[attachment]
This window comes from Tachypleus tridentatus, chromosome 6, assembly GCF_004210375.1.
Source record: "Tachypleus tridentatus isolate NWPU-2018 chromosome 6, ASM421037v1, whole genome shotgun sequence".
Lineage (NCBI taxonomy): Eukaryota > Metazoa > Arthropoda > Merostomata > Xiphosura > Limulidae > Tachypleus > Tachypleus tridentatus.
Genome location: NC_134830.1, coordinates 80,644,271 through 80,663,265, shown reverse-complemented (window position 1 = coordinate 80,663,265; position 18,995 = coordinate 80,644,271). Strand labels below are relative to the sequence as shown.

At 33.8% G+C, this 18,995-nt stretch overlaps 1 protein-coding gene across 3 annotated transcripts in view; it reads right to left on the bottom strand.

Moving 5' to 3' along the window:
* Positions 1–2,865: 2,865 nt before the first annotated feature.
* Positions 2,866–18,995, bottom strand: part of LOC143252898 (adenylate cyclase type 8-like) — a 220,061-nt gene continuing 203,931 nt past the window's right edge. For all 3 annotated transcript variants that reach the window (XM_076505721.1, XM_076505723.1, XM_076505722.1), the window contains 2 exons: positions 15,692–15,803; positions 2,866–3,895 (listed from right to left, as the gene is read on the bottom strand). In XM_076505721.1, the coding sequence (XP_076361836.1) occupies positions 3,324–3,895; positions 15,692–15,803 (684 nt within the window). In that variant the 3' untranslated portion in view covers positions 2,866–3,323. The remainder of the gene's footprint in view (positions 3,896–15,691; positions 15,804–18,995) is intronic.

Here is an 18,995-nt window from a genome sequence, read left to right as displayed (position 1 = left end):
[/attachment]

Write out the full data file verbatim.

This window comes from Tachypleus tridentatus, chromosome 6, assembly GCF_004210375.1.
Source record: "Tachypleus tridentatus isolate NWPU-2018 chromosome 6, ASM421037v1, whole genome shotgun sequence".
Lineage (NCBI taxonomy): Eukaryota > Metazoa > Arthropoda > Merostomata > Xiphosura > Limulidae > Tachypleus > Tachypleus tridentatus.
Genome location: NC_134830.1, coordinates 80,644,271 through 80,663,265, shown reverse-complemented (window position 1 = coordinate 80,663,265; position 18,995 = coordinate 80,644,271). Strand labels below are relative to the sequence as shown.

At 33.8% G+C, this 18,995-nt stretch overlaps 1 protein-coding gene across 3 annotated transcripts in view; it reads right to left on the bottom strand.

Moving 5' to 3' along the window:
* Positions 1–2,865: 2,865 nt before the first annotated feature.
* Positions 2,866–18,995, bottom strand: part of LOC143252898 (adenylate cyclase type 8-like) — a 220,061-nt gene continuing 203,931 nt past the window's right edge. For all 3 annotated transcript variants that reach the window (XM_076505721.1, XM_076505723.1, XM_076505722.1), the window contains 2 exons: positions 15,692–15,803; positions 2,866–3,895 (listed from right to left, as the gene is read on the bottom strand). In XM_076505721.1, the coding sequence (XP_076361836.1) occupies positions 3,324–3,895; positions 15,692–15,803 (684 nt within the window). In that variant the 3' untranslated portion in view covers positions 2,866–3,323. The remainder of the gene's footprint in view (positions 3,896–15,691; positions 15,804–18,995) is intronic.

Here is an 18,995-nt window from a genome sequence, read left to right as displayed (position 1 = left end):